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Saturday, January 24, 2009

Understanding Maya Land Use at El Pilar

This is not your typical Maya archaeological site. It doesn't wow you with its imposing monumental temples, plazas, ball courts and residential palaces like Palenque or Tikal. Yet it boasts 100 acres of plazas, pyramids and other structures, ranking it among the major ancient centers of the lowland Maya region. Straddling the border of Belize and Guatemala, the site of El Pilar, as this settlement has come to be known, doesn't flaunt its monumental prowess with cleanly exposed stone structures. Many of its ancient structures still lie protected by vegetation because it is the subject of a whole new paradigm of archaeological investigation -- a paradigm that may prove to be a model for many projects to come, and which may lead to solutions about how humanity can sustain itself and flourish by cooperating with nature instead of altering, subduing and destroying it. The research at El Pilar is based upon the premise that the ancient Maya worked WITH their tropical environment, as opposed to exploiting and transfiguring it, to create a flourishing civilization sustained by its natural environment or ecosystem. Exploring this concept could answer some age-old questions about what contributed to ancient Maya prosperity and, conversely, what may have contributed to its mysterious decline. By extension (and even more exciting), in this age of increasing global environmental awareness, El Pilar serves as a living museum and laboratory, drawing from what can be learned about ancient cultural practices to create a conservation model for the future of our own civilization.

The 2009 Field Season

How did the ancient Maya manage their landscape? Under the direction of Dr. Anabel Ford of the Mesoamerican Research Center at the University of California at Santa Barbara and the nonprofit organization, Exploring Solutions Past: The Maya Forest Alliance, the 2009 El Pilar field season will focus on testing a predictive model of ancient Maya land use through the lens of contemporary Maya forest gardeners. Understanding how these farmers use their land will help piece together the mosaic of land use in the past. Moreover, animals that survived the rise and fall of the Maya and are only threatened today by modern hunting practices must have formed a critical part of the Maya landscape, past and present. This season's work will integrate these diverse elements into one exciting field exploration. The core of the fieldwork will take place from May 1 to June 2009. Following is an outline of the many elements that will be studied during the season:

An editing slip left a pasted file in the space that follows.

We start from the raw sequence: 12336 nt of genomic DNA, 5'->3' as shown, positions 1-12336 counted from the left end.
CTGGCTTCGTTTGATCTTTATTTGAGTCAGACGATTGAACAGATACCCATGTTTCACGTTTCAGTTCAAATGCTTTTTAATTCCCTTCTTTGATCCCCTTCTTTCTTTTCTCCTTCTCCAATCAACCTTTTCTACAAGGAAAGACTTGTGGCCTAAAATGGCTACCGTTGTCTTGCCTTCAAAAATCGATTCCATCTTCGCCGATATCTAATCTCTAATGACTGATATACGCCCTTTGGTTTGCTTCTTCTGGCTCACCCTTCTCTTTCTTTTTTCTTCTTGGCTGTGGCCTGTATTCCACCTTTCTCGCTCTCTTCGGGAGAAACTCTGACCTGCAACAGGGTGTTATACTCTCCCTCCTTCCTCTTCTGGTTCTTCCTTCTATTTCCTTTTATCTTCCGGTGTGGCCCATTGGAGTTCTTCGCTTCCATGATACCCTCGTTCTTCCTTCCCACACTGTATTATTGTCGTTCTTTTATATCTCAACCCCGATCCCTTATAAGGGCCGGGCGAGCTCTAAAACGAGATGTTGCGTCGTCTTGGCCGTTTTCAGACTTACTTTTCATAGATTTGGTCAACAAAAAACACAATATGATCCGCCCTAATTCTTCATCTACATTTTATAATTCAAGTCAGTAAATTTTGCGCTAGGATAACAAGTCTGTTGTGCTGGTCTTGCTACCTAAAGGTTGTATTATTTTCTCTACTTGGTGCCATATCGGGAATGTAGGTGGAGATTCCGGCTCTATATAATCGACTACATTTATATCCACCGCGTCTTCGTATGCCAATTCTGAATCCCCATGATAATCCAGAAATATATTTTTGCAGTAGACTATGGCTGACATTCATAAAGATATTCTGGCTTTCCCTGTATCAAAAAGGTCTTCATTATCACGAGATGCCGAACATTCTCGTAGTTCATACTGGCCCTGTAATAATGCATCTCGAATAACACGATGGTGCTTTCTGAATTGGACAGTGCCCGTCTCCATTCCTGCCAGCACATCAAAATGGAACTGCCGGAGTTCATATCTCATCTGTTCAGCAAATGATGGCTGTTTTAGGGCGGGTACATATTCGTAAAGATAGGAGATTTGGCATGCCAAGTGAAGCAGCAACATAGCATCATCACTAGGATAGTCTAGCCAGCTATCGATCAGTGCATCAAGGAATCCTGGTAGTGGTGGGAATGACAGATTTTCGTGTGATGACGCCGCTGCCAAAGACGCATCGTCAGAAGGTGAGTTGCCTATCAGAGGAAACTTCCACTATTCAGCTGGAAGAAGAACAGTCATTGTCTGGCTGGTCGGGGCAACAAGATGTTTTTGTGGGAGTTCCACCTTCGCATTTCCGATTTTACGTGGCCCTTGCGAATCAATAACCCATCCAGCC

- Floristic complexity of today: canopy levels

o In the fields and orchards: polyculture, agroforestry, forest regeneration

o Traditional land management: soil maintenance, land cover, pest management

- Food chain of the forest garden: faunal distribution

o Corn is the canopy: browsers, small mammals, reptiles, birds, insects

o Orchard/forest as canopy: all the above, arboreal fauna, top predators

- Mapping Maya house sites and soil at El Pilar

o Urban El Pilar: high density and complex distribution of structures

o Rural El Pilar: low density and simple distribution of structures

o Traditional farmer input: understanding the rural component

If you are interested in being a part of this ground-breaking research, you canfind more information at www.marc.ucsb.edu/elpilar/Join.php, or contact Anabel Ford at Ford@marc.ucsb.edu. In addition, general information about the ongoing research at El Pilar can be found at http://marc.ucsb.edu, and http://mayaforestgardeners.org .

Photo credits: top photo, Macduff Everton; others, BRASS Archives

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At 4:25 AM, Blogger Sebeto said...

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At 4:28 AM, Blogger Sebeto said...

The dissertation of the work made by S├ębastien Merlet (Sebeto) on this predictive model and the resulting conclusions is available on the Internet: Maya predictive model and land use modeling at El Pilar


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